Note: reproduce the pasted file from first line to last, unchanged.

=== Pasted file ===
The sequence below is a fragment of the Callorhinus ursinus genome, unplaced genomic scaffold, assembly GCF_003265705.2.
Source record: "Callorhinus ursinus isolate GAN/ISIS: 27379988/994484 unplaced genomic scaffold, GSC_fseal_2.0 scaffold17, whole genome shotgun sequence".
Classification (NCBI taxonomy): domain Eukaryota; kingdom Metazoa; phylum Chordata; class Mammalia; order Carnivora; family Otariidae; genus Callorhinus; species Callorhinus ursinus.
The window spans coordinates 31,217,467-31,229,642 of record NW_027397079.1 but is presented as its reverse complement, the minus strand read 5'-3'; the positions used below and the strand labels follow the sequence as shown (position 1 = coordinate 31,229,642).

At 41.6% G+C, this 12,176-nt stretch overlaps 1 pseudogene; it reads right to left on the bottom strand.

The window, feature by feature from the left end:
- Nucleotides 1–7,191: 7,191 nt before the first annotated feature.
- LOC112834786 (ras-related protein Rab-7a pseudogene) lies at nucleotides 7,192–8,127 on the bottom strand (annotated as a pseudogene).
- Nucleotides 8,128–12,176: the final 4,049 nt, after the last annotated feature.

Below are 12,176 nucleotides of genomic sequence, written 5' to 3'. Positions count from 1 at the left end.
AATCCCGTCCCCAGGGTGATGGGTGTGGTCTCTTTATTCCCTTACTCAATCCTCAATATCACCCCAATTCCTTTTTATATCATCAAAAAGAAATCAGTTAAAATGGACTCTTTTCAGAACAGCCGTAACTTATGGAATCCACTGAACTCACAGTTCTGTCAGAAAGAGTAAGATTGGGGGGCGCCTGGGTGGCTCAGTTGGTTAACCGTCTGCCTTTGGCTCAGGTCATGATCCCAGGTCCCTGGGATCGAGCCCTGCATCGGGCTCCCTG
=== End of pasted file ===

The sequence below is a fragment of the Callorhinus ursinus genome, unplaced genomic scaffold, assembly GCF_003265705.2.
Source record: "Callorhinus ursinus isolate GAN/ISIS: 27379988/994484 unplaced genomic scaffold, GSC_fseal_2.0 scaffold17, whole genome shotgun sequence".
Classification (NCBI taxonomy): domain Eukaryota; kingdom Metazoa; phylum Chordata; class Mammalia; order Carnivora; family Otariidae; genus Callorhinus; species Callorhinus ursinus.
The window spans coordinates 31,217,467-31,229,642 of record NW_027397079.1 but is presented as its reverse complement, the minus strand read 5'-3'; the positions used below and the strand labels follow the sequence as shown (position 1 = coordinate 31,229,642).

At 41.6% G+C, this 12,176-nt stretch overlaps 1 pseudogene; it reads right to left on the bottom strand.

The window, feature by feature from the left end:
- Nucleotides 1–7,191: 7,191 nt before the first annotated feature.
- LOC112834786 (ras-related protein Rab-7a pseudogene) lies at nucleotides 7,192–8,127 on the bottom strand (annotated as a pseudogene).
- Nucleotides 8,128–12,176: the final 4,049 nt, after the last annotated feature.

Below are 12,176 nucleotides of genomic sequence, written 5' to 3'. Positions count from 1 at the left end.
AATCCCGTCCCCAGGGTGATGGGTGTGGTCTCTTTATTCCCTTACTCAATCCTCAATATCACCCCAATTCCTTTTTATATCATCAAAAAGAAATCAGTTAAAATGGACTCTTTTCAGAACAGCCGTAACTTATGGAATCCACTGAACTCACAGTTCTGTCAGAAAGAGTAAGATTGGGGGGCGCCTGGGTGGCTCAGTTGGTTAACCGTCTGCCTTTGGCTCAGGTCATGATCCCAGGTCCCTGGGATCGAGCCCTGCATCGGGCTCCCTG